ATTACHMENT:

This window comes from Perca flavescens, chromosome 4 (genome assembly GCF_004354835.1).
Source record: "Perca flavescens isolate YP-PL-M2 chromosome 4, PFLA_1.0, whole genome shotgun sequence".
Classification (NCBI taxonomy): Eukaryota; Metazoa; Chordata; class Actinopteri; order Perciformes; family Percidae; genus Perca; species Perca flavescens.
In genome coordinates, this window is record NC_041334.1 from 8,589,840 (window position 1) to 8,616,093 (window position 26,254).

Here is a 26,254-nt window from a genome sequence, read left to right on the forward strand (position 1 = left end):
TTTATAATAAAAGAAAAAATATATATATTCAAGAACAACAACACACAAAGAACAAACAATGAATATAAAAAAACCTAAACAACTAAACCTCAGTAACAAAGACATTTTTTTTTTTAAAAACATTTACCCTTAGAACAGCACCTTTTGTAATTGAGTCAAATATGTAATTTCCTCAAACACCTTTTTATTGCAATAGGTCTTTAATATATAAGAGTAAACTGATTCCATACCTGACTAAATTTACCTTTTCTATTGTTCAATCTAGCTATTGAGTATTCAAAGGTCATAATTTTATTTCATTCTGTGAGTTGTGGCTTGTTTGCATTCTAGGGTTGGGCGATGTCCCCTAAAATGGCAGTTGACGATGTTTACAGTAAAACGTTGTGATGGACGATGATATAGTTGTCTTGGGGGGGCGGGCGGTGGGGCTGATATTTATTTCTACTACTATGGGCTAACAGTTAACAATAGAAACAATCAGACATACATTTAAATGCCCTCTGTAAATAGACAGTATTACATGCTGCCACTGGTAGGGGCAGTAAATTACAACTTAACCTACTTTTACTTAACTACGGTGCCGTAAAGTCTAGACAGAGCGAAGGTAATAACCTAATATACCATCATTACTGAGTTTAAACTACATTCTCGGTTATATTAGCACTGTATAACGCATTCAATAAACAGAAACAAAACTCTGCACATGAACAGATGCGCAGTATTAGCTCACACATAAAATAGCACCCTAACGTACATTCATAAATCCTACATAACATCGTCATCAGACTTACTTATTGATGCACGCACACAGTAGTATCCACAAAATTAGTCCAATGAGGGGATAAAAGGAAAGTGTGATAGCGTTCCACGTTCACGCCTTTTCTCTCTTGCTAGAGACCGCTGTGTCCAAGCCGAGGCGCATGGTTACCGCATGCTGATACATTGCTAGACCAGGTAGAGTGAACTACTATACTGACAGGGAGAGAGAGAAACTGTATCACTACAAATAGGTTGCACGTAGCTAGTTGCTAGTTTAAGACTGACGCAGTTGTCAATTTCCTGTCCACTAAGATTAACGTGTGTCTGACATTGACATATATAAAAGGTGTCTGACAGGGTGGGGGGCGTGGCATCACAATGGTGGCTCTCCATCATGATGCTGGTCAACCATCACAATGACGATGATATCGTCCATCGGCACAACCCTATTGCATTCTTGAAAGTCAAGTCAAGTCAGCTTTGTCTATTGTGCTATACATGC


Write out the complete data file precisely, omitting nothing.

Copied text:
This window comes from Perca flavescens, chromosome 4 (genome assembly GCF_004354835.1).
Source record: "Perca flavescens isolate YP-PL-M2 chromosome 4, PFLA_1.0, whole genome shotgun sequence".
Classification (NCBI taxonomy): Eukaryota; Metazoa; Chordata; class Actinopteri; order Perciformes; family Percidae; genus Perca; species Perca flavescens.
In genome coordinates, this window is record NC_041334.1 from 8,589,840 (window position 1) to 8,616,093 (window position 26,254).

Here is a 26,254-nt window from a genome sequence, read left to right on the forward strand (position 1 = left end):
TTTATAATAAAAGAAAAAATATATATATTCAAGAACAACAACACACAAAGAACAAACAATGAATATAAAAAAACCTAAACAACTAAACCTCAGTAACAAAGACATTTTTTTTTTTAAAAACATTTACCCTTAGAACAGCACCTTTTGTAATTGAGTCAAATATGTAATTTCCTCAAACACCTTTTTATTGCAATAGGTCTTTAATATATAAGAGTAAACTGATTCCATACCTGACTAAATTTACCTTTTCTATTGTTCAATCTAGCTATTGAGTATTCAAAGGTCATAATTTTATTTCATTCTGTGAGTTGTGGCTTGTTTGCATTCTAGGGTTGGGCGATGTCCCCTAAAATGGCAGTTGACGATGTTTACAGTAAAACGTTGTGATGGACGATGATATAGTTGTCTTGGGGGGGCGGGCGGTGGGGCTGATATTTATTTCTACTACTATGGGCTAACAGTTAACAATAGAAACAATCAGACATACATTTAAATGCCCTCTGTAAATAGACAGTATTACATGCTGCCACTGGTAGGGGCAGTAAATTACAACTTAACCTACTTTTACTTAACTACGGTGCCGTAAAGTCTAGACAGAGCGAAGGTAATAACCTAATATACCATCATTACTGAGTTTAAACTACATTCTCGGTTATATTAGCACTGTATAACGCATTCAATAAACAGAAACAAAACTCTGCACATGAACAGATGCGCAGTATTAGCTCACACATAAAATAGCACCCTAACGTACATTCATAAATCCTACATAACATCGTCATCAGACTTACTTATTGATGCACGCACACAGTAGTATCCACAAAATTAGTCCAATGAGGGGATAAAAGGAAAGTGTGATAGCGTTCCACGTTCACGCCTTTTCTCTCTTGCTAGAGACCGCTGTGTCCAAGCCGAGGCGCATGGTTACCGCATGCTGATACATTGCTAGACCAGGTAGAGTGAACTACTATACTGACAGGGAGAGAGAGAAACTGTATCACTACAAATAGGTTGCACGTAGCTAGTTGCTAGTTTAAGACTGACGCAGTTGTCAATTTCCTGTCCACTAAGATTAACGTGTGTCTGACATTGACATATATAAAAGGTGTCTGACAGGGTGGGGGGCGTGGCATCACAATGGTGGCTCTCCATCATGATGCTGGTCAACCATCACAATGACGATGATATCGTCCATCGGCACAACCCTATTGCATTCTTGAAAGTCAAGTCAAGTCAGCTTTGTCTATTGTGCTATACATGC